After numerous incarnations in film, theater, television, opera, and radio, Leo Tolstoy’s “Anna Karenina” has become one of the most heavily adapted novels of all time. Unless somebody can do something really original with the material, there isn’t much need to revisit “Anna Karenina” again.
The latest version from director Joe Wright makes a few attempts to reinvent the exhausted story, such as setting a majority of the narrative in a theater house. While this direction is ambitious, it still doesn’t make the material particularly fresh. If anything, Wright’s distracting staging customarily makes the whole film feel overblown and pretentious. Much like Lars von Trier’s stagy “Dogville” from almost ten years ago, Wright’s “Anna Karenina” is too self-righteous and in love with itself for the audience to love it back.
In her third collaboration with Wright, Keira Knightley plays the aristocratic Anna, who is unsatisfied with her marriage to Jude Law’s Alexei Karenin. Lonely and confused, Anna finds herself in the arms of Count Vronsky, played by Aaron Taylor-Johnson. From this, forbidden love, burning desires, jealousy, and tragedy naturally ensue. But this is all old news if you’ve already read “Anna Karenina” or seen another incarnation.
There’s no denying that Keira Knightley is a wonderful young actress. She gave one of her best performances earlier this year as a happy-go-lucky free spirit in “Seeking a Friend for the End of the World.” After “Pride & Prejudice,” “Atonement,” “The Duchess,” and three “Pirates of the Caribbean” movies though, maybe it’s time for her to give the period pieces a break. Knightley’s melodramatic portrayal of Anna Karenina should be a wakeup call for her to hang up the corsets for a while. But that’s more than can be said about Law’s performance as Alexei, failing to give the character a shred of personality. At times one might even think the usually charismatic Law was replaced by a sophisticated robot lookalike incapable of conveying emotion.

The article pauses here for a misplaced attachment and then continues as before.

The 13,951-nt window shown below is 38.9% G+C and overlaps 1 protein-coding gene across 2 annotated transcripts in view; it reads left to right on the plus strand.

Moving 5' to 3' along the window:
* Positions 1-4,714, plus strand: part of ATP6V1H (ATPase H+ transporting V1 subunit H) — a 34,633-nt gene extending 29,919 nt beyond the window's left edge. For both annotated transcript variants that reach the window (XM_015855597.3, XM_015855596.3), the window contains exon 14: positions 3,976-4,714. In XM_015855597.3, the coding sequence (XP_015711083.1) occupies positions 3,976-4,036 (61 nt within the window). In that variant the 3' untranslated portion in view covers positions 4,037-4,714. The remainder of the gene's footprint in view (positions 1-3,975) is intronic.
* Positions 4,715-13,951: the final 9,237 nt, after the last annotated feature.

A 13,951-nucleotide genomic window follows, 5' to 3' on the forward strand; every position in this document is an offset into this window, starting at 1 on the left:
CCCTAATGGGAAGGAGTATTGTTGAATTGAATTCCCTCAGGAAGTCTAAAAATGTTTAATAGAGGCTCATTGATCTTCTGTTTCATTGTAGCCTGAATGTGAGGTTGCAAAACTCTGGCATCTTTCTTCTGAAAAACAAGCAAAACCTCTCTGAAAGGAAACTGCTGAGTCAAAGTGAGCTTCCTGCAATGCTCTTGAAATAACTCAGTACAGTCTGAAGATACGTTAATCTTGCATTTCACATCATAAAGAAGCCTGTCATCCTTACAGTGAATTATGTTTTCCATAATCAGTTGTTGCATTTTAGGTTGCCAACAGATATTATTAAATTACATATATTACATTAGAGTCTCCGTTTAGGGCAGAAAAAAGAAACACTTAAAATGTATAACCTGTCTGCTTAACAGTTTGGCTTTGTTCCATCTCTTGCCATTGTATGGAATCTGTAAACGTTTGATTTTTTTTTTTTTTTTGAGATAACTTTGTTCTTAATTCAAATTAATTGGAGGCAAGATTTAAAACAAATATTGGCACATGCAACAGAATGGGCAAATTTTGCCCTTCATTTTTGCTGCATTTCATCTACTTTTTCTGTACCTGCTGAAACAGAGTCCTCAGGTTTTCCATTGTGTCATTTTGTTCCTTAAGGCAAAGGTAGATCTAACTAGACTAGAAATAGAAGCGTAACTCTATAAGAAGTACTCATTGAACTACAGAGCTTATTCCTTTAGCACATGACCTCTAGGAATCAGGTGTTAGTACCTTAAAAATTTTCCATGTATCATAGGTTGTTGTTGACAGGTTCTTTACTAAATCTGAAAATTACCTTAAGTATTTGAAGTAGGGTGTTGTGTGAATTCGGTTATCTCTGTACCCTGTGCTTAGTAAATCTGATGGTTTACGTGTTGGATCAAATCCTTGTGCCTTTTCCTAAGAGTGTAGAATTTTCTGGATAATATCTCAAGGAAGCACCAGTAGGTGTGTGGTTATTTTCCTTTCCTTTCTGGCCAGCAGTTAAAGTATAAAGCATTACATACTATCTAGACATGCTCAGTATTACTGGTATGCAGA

At the very least, “Anna Karenina” does give us plenty of attractive images to look at. Sarah Greenwood, one of the best production designers in the business, fashions several gorgeously detailed sets. Jacqueline Durran’s wardrobe of exquisite late 19th century attire seems like a lock for a Best Costume Design Oscar. But it’s hard to appreciate the stylish eye-candy when Wright’s hyper, in your face staging keeps taking us out of the experience. An overblown musical score from Dario Marianelli doesn’t help.
If you’re familiar with the “Anna Karenina” story, there’s really nothing new here worth your time. If the content is undiscovered territory for you, then this is not the best version to start off with. For all its faults though, this interpretation of “Anna Karenina” could have been much worse. It could have been a modern day reimagining filled with pop songs, Miley Cyrus, and a happy ending.
- Nick Spake is a college student at Arizona State University. He has been working as a film critic for the past seven years, reviewing movies on his website, NICKPICKSFLICKS.com
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